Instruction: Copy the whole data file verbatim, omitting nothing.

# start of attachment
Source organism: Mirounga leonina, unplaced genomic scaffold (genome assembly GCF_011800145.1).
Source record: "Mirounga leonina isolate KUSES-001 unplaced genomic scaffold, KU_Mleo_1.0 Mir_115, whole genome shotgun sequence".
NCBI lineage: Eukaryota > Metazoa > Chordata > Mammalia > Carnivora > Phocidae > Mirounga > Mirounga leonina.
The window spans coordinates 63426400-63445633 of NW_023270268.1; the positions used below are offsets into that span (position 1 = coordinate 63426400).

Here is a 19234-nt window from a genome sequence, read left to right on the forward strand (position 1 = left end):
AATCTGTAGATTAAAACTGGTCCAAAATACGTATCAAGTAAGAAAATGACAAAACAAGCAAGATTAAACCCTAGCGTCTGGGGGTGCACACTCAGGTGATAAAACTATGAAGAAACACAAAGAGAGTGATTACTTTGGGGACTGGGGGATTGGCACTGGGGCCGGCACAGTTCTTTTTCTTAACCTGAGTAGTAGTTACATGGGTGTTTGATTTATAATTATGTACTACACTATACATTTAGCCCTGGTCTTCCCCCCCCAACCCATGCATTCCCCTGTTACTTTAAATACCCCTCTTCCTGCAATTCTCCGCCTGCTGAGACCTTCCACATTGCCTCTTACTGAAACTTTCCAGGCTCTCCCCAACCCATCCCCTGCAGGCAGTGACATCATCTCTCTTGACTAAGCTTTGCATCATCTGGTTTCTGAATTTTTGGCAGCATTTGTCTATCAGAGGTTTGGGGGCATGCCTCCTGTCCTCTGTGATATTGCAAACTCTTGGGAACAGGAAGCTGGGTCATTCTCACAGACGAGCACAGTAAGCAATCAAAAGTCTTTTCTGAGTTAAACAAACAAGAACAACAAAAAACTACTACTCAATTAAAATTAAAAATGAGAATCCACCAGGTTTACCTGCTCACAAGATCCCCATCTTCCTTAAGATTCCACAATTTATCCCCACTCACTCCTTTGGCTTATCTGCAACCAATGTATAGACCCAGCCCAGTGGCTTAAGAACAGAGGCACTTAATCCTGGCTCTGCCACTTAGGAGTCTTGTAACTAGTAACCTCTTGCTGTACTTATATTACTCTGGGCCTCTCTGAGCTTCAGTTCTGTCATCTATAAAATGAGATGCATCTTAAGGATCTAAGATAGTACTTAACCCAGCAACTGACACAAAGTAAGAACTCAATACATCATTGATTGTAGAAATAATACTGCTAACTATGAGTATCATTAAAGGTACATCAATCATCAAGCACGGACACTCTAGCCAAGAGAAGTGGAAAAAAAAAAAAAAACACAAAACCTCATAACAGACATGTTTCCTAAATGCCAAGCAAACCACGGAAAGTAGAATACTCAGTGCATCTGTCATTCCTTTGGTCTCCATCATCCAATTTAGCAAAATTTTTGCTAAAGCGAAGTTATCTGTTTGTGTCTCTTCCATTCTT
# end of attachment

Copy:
Source organism: Mirounga leonina, unplaced genomic scaffold (genome assembly GCF_011800145.1).
Source record: "Mirounga leonina isolate KUSES-001 unplaced genomic scaffold, KU_Mleo_1.0 Mir_115, whole genome shotgun sequence".
NCBI lineage: Eukaryota > Metazoa > Chordata > Mammalia > Carnivora > Phocidae > Mirounga > Mirounga leonina.
The window spans coordinates 63426400-63445633 of NW_023270268.1; the positions used below are offsets into that span (position 1 = coordinate 63426400).

Here is a 19234-nt window from a genome sequence, read left to right on the forward strand (position 1 = left end):
AATCTGTAGATTAAAACTGGTCCAAAATACGTATCAAGTAAGAAAATGACAAAACAAGCAAGATTAAACCCTAGCGTCTGGGGGTGCACACTCAGGTGATAAAACTATGAAGAAACACAAAGAGAGTGATTACTTTGGGGACTGGGGGATTGGCACTGGGGCCGGCACAGTTCTTTTTCTTAACCTGAGTAGTAGTTACATGGGTGTTTGATTTATAATTATGTACTACACTATACATTTAGCCCTGGTCTTCCCCCCCCAACCCATGCATTCCCCTGTTACTTTAAATACCCCTCTTCCTGCAATTCTCCGCCTGCTGAGACCTTCCACATTGCCTCTTACTGAAACTTTCCAGGCTCTCCCCAACCCATCCCCTGCAGGCAGTGACATCATCTCTCTTGACTAAGCTTTGCATCATCTGGTTTCTGAATTTTTGGCAGCATTTGTCTATCAGAGGTTTGGGGGCATGCCTCCTGTCCTCTGTGATATTGCAAACTCTTGGGAACAGGAAGCTGGGTCATTCTCACAGACGAGCACAGTAAGCAATCAAAAGTCTTTTCTGAGTTAAACAAACAAGAACAACAAAAAACTACTACTCAATTAAAATTAAAAATGAGAATCCACCAGGTTTACCTGCTCACAAGATCCCCATCTTCCTTAAGATTCCACAATTTATCCCCACTCACTCCTTTGGCTTATCTGCAACCAATGTATAGACCCAGCCCAGTGGCTTAAGAACAGAGGCACTTAATCCTGGCTCTGCCACTTAGGAGTCTTGTAACTAGTAACCTCTTGCTGTACTTATATTACTCTGGGCCTCTCTGAGCTTCAGTTCTGTCATCTATAAAATGAGATGCATCTTAAGGATCTAAGATAGTACTTAACCCAGCAACTGACACAAAGTAAGAACTCAATACATCATTGATTGTAGAAATAATACTGCTAACTATGAGTATCATTAAAGGTACATCAATCATCAAGCACGGACACTCTAGCCAAGAGAAGTGGAAAAAAAAAAAAAAACACAAAACCTCATAACAGACATGTTTCCTAAATGCCAAGCAAACCACGGAAAGTAGAATACTCAGTGCATCTGTCATTCCTTTGGTCTCCATCATCCAATTTAGCAAAATTTTTGCTAAAGCGAAGTTATCTGTTTGTGTCTCTTCCATTCTT